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Half of VW vehicles sold in China to be electric by 2030 | Updated: 2021-03-08 13:52
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Volkswagen's first China-made e-drive for its electric car-only MEB platform rolls off the assembly line of its Tianjin plant on Nov 13. [Photo provided to]

Volkswagen, the namesake brand of the Volkswagen Group, expects half of its vehicles sold in China to be electric by 2030.

This is part of Volkswagen's strategy, called Accelerate, unveiled late Friday, which also highlights software integration and digital experience as core competencies.

China, which is the largest market for both the brand and the group, has been the world's largest market for electric cars and plug-in hybrids.

There were 5.5 million such vehicles on its roads by the end of 2020, according to statistics from the Ministry of Industry and Information Technology.

Last year, 2.85 million Volkswagen-branded vehicles were sold in China, accounting for 14 percent of total passenger vehicle sales in the country.

Volkswagen now has three electric cars in the market, with another two built on its dedicated electric car platform to follow soon this year.

The brand said it will unveil at least one electric vehicle every year to realize its new electrification goal.

In the United States, Volkswagen has the same target as in China, and in Europe it expects 70 percent of its sales by 2030 to be electric.

Volkswagen started its electrification strategy in 2016, one year after it admitted to cheating on diesel emissions in the United States.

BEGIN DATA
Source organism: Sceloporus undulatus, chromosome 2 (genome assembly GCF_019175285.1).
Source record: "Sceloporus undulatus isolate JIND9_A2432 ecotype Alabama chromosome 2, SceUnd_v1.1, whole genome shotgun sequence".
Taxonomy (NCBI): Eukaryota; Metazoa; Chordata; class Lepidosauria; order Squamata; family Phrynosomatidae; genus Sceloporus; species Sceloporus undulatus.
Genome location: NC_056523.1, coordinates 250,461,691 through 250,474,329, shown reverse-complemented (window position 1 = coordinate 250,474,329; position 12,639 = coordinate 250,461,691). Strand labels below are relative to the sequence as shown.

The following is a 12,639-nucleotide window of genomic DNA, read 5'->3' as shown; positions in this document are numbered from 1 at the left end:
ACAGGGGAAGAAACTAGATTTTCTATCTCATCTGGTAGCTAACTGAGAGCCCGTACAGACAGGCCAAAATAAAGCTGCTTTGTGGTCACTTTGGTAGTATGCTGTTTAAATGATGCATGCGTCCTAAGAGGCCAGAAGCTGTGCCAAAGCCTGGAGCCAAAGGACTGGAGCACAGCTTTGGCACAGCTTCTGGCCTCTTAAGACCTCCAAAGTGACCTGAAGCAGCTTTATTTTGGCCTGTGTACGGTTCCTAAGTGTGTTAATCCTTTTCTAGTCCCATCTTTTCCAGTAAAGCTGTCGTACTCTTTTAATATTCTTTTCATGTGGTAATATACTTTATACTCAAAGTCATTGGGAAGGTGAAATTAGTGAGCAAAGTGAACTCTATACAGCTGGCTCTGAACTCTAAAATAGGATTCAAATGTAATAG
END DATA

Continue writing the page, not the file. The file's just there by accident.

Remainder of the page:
It has earmarked around 16 billion euros ($19 billion) for investment in the future trends of e-mobility, hybridization and digitalization up to 2025.

"Of all the major manufacturers, Volkswagen has the best chance of winning the race," Volkswagen CEO Ralf Brandstaetter said.

"While competitors are still in the middle of the electric transformation, we are taking big steps toward digital transformation," he said.

Carmakers worldwide are pursuing zero-emission strategies to meet carbon dioxide emissions targets.

Last week, Swedish premium carmaker Volvo said it would become electric by 2030.

"There is no long-term future for cars with an internal combustion engine," said Henrik Green, Volvo's chief technology officer.

In February, Britain's Jaguar set a timetable to become fully electric by 2025. In January US automaker General Motors unveiled plans to have an all zero-emissions lineup by 2035.

Stellantis, the product of the merger between Fiat Chrysler and PSA, plans to have fully-electric or hybrid versions of all of its vehicles available in Europe by 2025.

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